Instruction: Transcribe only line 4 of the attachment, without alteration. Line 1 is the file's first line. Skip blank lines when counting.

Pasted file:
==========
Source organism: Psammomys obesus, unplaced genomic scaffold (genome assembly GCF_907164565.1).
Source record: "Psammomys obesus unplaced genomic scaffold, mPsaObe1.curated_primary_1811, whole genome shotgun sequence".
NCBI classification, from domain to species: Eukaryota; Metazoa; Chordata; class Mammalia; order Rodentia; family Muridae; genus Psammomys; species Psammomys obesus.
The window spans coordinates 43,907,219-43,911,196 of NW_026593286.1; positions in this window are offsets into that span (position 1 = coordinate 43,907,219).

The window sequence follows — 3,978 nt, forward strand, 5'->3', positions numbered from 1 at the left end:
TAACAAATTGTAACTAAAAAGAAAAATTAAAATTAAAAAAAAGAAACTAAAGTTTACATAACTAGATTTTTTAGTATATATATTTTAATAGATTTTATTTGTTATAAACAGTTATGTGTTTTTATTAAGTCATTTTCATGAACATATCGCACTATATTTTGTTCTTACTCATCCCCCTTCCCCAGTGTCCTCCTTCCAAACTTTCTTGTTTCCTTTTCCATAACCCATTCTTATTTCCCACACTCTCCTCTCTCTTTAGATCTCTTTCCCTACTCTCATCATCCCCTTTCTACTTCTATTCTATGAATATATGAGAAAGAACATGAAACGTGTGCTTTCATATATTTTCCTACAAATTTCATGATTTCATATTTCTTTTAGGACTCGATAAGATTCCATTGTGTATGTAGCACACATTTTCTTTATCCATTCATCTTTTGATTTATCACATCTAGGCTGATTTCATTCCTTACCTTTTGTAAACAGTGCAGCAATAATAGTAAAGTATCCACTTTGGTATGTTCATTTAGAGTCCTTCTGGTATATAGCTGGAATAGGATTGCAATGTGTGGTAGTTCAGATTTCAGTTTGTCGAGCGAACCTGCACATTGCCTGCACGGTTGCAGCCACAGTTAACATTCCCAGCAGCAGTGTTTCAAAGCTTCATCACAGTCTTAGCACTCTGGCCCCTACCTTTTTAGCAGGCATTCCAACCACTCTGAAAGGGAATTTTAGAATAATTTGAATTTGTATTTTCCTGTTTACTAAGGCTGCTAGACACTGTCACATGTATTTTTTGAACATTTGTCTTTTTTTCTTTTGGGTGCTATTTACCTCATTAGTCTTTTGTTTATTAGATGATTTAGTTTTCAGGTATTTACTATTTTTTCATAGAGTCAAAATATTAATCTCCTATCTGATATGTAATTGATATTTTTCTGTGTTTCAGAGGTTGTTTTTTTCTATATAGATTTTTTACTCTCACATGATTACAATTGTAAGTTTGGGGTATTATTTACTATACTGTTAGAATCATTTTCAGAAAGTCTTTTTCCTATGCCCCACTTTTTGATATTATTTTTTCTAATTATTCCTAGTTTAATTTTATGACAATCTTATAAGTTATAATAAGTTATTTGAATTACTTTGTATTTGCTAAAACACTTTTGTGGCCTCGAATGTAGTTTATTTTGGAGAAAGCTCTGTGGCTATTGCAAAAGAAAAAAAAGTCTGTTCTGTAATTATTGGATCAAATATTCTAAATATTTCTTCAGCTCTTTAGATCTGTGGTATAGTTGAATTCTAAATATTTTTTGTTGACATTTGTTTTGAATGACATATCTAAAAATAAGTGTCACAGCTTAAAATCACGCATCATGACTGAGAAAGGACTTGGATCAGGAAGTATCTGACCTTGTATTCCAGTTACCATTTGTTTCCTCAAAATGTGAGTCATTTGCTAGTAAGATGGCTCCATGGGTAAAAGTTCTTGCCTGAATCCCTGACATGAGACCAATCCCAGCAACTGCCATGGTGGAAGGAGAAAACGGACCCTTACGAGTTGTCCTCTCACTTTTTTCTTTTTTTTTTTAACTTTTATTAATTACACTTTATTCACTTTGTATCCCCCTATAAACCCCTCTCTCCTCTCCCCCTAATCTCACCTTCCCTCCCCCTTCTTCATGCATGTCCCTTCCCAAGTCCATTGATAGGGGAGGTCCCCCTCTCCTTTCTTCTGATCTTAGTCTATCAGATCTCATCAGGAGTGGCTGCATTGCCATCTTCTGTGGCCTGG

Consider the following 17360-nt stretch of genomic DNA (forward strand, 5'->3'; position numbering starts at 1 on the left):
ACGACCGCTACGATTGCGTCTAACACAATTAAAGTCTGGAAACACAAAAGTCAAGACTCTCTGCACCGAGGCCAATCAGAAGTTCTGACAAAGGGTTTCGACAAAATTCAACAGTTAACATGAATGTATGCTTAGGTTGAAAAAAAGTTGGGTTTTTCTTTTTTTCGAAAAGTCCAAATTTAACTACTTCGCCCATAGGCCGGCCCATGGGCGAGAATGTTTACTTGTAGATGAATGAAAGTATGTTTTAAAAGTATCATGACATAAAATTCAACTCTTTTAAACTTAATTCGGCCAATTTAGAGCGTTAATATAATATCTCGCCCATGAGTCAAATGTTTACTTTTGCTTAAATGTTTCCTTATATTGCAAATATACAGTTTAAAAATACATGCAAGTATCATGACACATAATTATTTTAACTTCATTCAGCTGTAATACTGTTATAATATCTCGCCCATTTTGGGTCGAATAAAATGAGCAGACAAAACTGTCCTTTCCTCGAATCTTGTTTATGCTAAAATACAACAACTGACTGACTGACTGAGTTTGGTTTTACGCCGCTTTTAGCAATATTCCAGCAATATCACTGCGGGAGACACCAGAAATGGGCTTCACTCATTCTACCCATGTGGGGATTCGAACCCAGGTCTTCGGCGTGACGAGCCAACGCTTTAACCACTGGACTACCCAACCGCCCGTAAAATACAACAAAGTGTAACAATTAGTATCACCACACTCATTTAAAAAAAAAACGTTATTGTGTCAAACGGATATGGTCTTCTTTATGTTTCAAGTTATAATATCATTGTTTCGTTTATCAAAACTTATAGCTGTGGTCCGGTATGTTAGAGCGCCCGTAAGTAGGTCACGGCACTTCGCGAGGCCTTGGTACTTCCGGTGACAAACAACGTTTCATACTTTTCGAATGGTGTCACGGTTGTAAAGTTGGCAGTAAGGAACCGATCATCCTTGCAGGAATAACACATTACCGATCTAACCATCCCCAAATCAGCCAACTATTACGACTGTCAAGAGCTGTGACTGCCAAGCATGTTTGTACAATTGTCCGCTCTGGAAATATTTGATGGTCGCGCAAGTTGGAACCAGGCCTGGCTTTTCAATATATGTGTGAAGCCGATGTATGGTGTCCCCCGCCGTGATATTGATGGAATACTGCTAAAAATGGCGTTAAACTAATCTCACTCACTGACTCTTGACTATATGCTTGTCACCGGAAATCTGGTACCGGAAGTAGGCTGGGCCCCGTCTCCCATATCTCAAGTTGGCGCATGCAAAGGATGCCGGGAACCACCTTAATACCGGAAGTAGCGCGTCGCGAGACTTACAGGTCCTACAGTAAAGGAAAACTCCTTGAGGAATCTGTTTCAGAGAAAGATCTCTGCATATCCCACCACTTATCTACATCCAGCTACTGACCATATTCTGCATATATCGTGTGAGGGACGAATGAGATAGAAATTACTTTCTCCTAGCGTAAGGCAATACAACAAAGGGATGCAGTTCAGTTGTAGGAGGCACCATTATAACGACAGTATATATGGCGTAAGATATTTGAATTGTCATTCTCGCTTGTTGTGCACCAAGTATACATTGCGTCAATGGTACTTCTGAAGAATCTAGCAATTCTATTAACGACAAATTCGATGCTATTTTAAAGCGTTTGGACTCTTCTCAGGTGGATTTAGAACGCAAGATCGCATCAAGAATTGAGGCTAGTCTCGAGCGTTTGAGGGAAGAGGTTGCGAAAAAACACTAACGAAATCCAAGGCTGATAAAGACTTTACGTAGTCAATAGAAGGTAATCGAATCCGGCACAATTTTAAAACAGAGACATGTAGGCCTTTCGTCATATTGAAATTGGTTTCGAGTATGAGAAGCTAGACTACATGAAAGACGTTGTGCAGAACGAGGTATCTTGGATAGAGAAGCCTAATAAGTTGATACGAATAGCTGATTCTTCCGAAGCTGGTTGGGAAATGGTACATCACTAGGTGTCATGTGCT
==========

The window spans coordinates 43,907,219-43,911,196 of NW_026593286.1; positions in this window are offsets into that span (position 1 = coordinate 43,907,219).